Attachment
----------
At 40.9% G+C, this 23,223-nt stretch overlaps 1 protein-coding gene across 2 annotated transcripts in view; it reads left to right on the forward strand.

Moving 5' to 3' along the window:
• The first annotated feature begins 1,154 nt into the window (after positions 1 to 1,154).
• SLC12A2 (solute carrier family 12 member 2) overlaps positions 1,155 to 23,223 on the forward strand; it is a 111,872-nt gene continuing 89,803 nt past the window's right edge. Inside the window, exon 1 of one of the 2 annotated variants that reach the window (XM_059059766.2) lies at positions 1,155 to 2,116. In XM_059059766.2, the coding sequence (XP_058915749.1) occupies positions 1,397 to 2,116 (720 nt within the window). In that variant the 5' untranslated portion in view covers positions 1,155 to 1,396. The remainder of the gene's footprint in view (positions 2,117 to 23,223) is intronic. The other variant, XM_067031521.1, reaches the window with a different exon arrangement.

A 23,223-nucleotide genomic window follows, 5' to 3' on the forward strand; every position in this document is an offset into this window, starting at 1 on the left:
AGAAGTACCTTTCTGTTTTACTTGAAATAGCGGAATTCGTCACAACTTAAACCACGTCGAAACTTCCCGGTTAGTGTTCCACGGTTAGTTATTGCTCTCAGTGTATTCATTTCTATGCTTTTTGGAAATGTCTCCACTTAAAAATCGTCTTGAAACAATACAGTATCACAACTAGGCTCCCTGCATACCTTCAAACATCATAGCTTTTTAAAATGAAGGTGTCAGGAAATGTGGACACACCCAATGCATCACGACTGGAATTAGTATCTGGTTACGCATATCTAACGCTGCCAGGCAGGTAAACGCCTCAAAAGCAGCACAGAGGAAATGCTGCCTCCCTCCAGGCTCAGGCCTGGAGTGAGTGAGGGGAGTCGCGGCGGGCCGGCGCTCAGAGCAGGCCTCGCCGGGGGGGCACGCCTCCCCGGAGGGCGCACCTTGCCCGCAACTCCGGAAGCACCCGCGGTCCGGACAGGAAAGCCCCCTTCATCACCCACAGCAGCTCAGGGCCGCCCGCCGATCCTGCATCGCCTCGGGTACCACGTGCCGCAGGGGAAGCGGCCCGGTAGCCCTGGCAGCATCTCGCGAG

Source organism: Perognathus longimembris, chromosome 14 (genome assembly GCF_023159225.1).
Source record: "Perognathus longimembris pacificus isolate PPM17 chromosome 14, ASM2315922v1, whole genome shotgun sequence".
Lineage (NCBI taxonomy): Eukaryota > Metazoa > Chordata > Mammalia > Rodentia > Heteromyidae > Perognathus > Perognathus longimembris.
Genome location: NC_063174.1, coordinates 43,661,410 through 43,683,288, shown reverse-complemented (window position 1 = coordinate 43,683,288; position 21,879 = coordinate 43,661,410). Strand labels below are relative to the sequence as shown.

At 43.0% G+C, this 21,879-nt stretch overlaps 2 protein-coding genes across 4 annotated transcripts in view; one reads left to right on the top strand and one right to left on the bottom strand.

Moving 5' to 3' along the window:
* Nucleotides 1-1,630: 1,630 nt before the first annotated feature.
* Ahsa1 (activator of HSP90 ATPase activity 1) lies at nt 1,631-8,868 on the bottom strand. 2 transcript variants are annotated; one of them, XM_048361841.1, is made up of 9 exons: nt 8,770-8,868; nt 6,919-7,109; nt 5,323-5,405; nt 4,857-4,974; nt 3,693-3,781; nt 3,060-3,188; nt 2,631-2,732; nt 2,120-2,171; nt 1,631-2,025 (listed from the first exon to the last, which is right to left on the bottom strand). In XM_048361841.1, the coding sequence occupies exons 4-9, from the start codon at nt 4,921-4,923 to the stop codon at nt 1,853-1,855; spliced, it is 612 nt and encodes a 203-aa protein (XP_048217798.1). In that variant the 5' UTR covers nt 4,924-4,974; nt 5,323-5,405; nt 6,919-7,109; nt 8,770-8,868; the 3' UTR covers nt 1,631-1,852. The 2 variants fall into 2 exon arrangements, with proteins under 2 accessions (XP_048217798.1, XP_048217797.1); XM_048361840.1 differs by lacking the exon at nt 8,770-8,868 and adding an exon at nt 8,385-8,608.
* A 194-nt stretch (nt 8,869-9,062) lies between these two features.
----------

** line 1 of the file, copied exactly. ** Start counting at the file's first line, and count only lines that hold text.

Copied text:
At 40.9% G+C, this 23,223-nt stretch overlaps 1 protein-coding gene across 2 annotated transcripts in view; it reads left to right on the forward strand.